Don’t forget to take into consideration the running costs of the smoker. Charcoal, for instance, is the most expensive fuel you can burn. So when calculating your budget, take into account what the smoker will cost to run over the course of a year as well.
How many people will you be cooking for?
It is not always the case that bigger is better. If you rarely, if ever, cook for a large crowd it is going to be a real pain, not to mention a waste of time and money, to light up a huge smoker in order to cook two chicken breasts.
Smokers are available in a whole range of sizes, so you should be able to find one that is just the right size for you.
Think about how many you cook for on average and buy a unit that has that capacity. Most manufacturers will give you a size in square inches, but will also translate the size into a “number of burger patties” figure, which is a much more tangible way to picture how much space you need.
Do you need a dedicated smoker or combo grill?
Bear in mind that some charcoal smokers will only smoke, while others can be used a grill as well.
Be prepared that you will pay a bit more for a more versatile unit, but it might save you from buying a grill down the track.
Are you going to want to move your smoker?
Portability and size often go hand in hand. The larger your smoker, the less inclined you will be to pack it up and take it camping.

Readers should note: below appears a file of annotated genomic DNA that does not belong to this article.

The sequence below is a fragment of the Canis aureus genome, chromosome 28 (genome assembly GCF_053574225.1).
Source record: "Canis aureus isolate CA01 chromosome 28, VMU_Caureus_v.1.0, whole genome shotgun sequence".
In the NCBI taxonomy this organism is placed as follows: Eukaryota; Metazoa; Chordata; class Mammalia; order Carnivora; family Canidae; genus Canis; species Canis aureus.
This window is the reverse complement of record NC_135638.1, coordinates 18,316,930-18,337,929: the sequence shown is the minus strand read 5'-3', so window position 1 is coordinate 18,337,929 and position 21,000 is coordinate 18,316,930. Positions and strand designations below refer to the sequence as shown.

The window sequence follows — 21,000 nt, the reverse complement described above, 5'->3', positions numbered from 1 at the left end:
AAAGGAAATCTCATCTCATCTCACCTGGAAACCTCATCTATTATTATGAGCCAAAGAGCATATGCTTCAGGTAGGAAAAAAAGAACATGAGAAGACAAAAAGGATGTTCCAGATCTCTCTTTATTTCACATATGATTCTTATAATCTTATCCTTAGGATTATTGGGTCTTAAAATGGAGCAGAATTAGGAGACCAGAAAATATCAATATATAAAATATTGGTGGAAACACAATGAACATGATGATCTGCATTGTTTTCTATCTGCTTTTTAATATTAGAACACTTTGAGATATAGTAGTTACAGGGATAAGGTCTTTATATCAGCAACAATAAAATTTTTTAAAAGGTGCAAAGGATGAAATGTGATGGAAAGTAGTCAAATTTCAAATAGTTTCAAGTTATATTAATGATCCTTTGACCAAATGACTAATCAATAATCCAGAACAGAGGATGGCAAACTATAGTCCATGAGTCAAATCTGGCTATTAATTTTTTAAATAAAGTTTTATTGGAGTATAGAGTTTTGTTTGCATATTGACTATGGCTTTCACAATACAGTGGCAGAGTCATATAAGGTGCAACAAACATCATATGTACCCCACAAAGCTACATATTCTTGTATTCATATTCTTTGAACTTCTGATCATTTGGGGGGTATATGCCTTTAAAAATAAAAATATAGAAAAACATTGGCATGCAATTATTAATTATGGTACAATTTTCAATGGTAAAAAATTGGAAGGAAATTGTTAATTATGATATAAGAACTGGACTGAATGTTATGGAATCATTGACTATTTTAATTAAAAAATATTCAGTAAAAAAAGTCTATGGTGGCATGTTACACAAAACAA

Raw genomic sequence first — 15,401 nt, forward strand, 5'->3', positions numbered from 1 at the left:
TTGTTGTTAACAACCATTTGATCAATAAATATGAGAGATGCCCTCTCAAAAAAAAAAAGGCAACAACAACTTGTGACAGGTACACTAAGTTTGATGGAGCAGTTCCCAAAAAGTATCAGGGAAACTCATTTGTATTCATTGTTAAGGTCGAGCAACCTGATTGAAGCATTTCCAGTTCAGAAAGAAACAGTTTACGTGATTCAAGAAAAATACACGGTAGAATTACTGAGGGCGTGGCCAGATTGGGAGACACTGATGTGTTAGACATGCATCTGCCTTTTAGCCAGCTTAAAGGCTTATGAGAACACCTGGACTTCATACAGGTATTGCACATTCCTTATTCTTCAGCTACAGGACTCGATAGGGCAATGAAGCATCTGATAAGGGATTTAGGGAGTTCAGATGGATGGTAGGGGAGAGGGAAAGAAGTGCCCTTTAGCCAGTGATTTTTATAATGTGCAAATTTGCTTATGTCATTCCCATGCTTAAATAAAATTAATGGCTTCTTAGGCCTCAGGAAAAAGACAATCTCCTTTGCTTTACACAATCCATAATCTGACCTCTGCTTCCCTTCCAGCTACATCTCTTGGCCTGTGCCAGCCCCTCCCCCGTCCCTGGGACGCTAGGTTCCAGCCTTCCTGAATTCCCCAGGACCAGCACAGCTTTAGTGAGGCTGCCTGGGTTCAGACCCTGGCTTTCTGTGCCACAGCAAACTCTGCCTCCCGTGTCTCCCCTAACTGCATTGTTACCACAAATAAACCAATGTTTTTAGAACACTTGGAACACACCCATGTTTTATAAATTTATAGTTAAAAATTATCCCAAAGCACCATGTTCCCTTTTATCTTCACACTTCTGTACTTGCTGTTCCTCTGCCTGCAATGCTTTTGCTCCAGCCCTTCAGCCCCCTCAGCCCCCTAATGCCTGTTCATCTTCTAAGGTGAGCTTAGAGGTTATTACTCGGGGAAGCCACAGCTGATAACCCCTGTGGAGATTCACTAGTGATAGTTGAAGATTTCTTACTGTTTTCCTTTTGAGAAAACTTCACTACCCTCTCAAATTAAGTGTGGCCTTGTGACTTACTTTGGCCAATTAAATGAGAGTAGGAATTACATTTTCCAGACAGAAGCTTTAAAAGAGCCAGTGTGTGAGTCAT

Having said that, charcoal smokers are camping friendly as you don’t need a power source, and you don’t need to lug a gas bottle around either.
Heavier types of barbecue, such as kamados, are difficult to move from one spot to another in your own yard – let alone on a camping trip.
If you are an avid outdoors person, you might even be able to build a case for getting a second, smaller smoker specifically for your adventures into the great outdoors.
Brand and Build Quality
While a known brand is not always a guarantee that the product you buy will be good quality, it is still worth becoming familiar with what brands are out there and what their reputation is.
If you come across a brand of smoker that you have never heard of before, it is worth taking some time to do research into what kind of customer support (if any) they provide, and learn a bit about where the product is made, and what level of workmanship you can expect.
Online reviews and barbecue forums are a great place to find these sorts of details.
It is easy to forget to ask about the warranty on a product when you are excited to get your smoker home and try it out.
However, the length of the warranty a manufacturer gives is often a good indicator of the quality of the product.
Do a little extra digging and see what other customers have said about dealing with the company. Unfortunately, some companies offer decent sounding warranties, but getting them to honor them is like pulling hens teeth.
Starting a charcoal smoker
So you’ve finally bought yourself a charcoal smoker and you’re ready to fire it up. Hold on a second though.